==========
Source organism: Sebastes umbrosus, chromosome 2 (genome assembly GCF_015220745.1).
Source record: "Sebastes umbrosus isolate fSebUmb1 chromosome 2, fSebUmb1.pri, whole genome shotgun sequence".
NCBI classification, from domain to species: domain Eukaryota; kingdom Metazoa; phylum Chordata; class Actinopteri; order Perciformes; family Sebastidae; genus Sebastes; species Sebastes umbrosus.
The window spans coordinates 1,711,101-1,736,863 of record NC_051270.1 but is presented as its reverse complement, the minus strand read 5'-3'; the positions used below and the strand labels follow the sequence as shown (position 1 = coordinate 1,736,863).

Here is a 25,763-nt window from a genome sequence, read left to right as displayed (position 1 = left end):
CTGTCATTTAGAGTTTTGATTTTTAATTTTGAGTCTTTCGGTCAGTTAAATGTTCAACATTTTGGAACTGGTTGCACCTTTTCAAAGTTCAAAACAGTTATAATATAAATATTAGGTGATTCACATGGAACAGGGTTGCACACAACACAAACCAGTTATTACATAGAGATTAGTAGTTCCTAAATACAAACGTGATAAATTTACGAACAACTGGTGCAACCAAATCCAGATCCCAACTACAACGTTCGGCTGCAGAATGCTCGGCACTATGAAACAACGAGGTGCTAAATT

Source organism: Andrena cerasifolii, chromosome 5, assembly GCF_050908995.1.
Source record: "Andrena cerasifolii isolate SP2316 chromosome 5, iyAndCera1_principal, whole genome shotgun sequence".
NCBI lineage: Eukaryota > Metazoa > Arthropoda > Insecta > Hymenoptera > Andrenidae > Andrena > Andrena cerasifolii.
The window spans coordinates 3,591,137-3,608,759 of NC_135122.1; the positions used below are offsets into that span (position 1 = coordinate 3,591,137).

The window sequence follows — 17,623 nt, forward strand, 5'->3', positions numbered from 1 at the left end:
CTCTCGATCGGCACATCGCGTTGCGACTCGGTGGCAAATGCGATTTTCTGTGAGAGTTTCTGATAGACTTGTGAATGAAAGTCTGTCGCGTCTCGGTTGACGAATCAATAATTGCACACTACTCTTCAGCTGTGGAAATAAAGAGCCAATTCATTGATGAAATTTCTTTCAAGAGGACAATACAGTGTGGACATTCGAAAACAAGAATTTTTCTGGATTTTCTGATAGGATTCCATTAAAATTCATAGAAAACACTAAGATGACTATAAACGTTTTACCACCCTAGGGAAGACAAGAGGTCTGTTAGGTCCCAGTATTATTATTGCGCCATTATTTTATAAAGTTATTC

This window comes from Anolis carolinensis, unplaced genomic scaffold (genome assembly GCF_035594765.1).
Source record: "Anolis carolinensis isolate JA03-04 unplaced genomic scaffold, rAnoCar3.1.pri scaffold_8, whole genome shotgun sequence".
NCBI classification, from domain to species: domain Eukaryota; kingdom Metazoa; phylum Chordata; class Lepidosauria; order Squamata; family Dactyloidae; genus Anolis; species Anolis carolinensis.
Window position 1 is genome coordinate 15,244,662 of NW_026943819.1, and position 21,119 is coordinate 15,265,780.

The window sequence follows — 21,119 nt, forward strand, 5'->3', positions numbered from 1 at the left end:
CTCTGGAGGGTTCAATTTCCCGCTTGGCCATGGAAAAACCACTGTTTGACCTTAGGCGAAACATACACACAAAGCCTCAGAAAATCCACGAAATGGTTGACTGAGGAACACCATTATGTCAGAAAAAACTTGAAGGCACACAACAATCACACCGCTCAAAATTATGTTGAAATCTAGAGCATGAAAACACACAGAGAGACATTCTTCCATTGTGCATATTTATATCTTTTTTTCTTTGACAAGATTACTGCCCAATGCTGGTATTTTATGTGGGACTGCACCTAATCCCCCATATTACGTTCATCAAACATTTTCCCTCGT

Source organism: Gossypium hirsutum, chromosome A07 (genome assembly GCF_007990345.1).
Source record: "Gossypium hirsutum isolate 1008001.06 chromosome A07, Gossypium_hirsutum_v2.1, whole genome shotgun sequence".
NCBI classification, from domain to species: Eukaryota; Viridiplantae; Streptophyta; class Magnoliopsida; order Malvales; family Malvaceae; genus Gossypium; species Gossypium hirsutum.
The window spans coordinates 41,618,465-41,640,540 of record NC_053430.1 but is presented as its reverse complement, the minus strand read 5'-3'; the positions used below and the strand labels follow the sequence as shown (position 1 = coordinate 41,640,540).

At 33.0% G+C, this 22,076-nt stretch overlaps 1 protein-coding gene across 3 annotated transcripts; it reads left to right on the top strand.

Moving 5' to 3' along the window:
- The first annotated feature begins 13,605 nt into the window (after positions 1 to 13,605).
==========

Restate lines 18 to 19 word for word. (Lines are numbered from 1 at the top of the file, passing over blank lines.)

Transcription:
CTCTGGAGGGTTCAATTTCCCGCTTGGCCATGGAAAAACCACTGTTTGACCTTAGGCGAAACATACACACAAAGCCTCAGAAAATCCACGAAATGGTTGACTGAGGAACACCATTATGTCAGAAAAAACTTGAAGGCACACAACAATCACACCGCTCAAAATTATGTTGAAATCTAGAGCATGAAAACACACAGAGAGACATTCTTCCATTGTGCATATTTATATCTTTTTTTCTTTGACAAGATTACTGCCCAATGCTGGTATTTTATGTGGGACTGCACCTAATCCCCCATATTACGTTCATCAAACATTTTCCCTCGT

Source organism: Gossypium hirsutum, chromosome A07 (genome assembly GCF_007990345.1).